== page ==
NASA Explorer School Students Learn with Signals of Spring
Waimea Middle School, a NASA Explorer School located on the Big Island of Hawaii is going strong with its first season with Signals of Spring. Mrs. Liz Noetzel and her sixty-five 7th grade Life Science students are excited about the connections that they have made with the animals this spring.
The Waimea students have been studying Black Storks, Golden Eagles, and Northern Goshawks, three of the nearly two dozen animals tracked by Signals of Spring partners this spring. Wall displays visually demonstrate that students have gained a lot of insight into the specific species they have studiedlearning about the animals' needs and why and how they migrate.
Student experts help each other to see the connections between the weather, vegetation, and geography imagery and the birds' movements. They have made lots of discoveries during their research and analysis. Students note, "I learned that the weather is both predictable and unpredictable," and, "[Signals] taught us that there is more to birds than we expected there to be."
Mrs. Noetzel says, "I like Signals of Spring because it is student-driven and provided them with opportunities to share their knowledge for an authentic 'cause.' Because the students felt a connection to these birds, they quickly came to care about them."
Her students agree! One student noted, "The best part was finding out more about our animals and what people do to them, and learning some things I can do to help protect them. I felt connected to my bird because I did want it to survive."
Another student explained, "I liked this project because it was fun and it felt like we were really taking care of [the bird] by tracking it."
In addition to becoming attached to their birds, Mrs. Noetzel is excited about the skills and content knowledge that her students have gained from the Signals of Spring program, saying, "I am always looking for innovative ways to engage students in hands-on activities. The Signals program provided us with 'real' scenarios and opportunities to discuss what the data actually meant. It also proved to be a great tool for critical thinking and making inferences. Discussions were rich and relevant, and each student reveled in sharing his or her expert knowledge with their other group members."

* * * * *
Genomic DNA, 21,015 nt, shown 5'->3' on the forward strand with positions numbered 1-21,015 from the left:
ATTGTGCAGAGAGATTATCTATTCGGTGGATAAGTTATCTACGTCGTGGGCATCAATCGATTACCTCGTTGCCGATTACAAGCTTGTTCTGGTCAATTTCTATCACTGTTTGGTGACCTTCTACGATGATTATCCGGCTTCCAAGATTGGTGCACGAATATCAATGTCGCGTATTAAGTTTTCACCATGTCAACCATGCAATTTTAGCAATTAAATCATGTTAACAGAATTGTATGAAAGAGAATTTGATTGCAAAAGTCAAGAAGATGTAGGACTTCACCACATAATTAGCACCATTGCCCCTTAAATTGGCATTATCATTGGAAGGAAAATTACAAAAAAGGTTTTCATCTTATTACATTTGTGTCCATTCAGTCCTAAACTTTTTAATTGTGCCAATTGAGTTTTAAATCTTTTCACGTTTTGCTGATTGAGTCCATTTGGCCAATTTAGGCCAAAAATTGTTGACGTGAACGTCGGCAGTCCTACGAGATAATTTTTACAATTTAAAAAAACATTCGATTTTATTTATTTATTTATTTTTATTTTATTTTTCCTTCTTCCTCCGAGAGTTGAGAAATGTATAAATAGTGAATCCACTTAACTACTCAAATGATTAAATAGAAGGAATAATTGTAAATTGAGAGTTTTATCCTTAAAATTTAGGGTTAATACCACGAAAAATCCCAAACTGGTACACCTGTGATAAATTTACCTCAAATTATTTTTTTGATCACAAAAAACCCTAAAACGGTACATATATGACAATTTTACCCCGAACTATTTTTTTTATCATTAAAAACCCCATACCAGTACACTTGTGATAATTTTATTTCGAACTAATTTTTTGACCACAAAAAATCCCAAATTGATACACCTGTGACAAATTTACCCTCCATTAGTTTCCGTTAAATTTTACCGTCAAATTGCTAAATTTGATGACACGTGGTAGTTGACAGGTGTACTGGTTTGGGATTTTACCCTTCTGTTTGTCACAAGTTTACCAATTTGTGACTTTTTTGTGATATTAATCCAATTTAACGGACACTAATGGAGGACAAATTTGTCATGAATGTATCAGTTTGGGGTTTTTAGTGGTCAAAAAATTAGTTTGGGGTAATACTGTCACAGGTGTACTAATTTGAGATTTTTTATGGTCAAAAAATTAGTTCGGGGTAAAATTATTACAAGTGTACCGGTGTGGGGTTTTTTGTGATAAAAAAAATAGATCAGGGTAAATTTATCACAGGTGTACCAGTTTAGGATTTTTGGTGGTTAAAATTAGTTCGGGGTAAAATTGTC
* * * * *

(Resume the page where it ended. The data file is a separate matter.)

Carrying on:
The students share the enthusiasm. "Using computers with real time data was much more fun than doing the project from just listening," one student confessed.
By staying current with the animals' movements, another student was able to point out, "It was amazing how far the birds went in a certain amount of time."
As a NASA Explorer School, Waimea Middle School student have had great opportunities to learn much more about science and technology in an exciting and interactive ways. Astronauts and other NASA employees have visited the school, and students have presented at Kennedy and Johnson Space Centers. Students have completed NASA units including "Microgravity and its Effects on Human Body Systems, Space Plants, and Space Food."
Mrs. Noetzel sums up the experience of being a NASA Explorer School by saying, "Being a NASA Explorer School has brought us a great deal of pride, many wonderful opportunities and funding for equipment over the past three years. Students have been exposed to information about careers in math, science, technology, geography and engineering through the use of NASA-related materials, curriculum and teacher instruction. Students who have never considered science as an interesting subject now see it beyond the confines of the textbook and realize that science is life, science is everywhere, and it's fun!"
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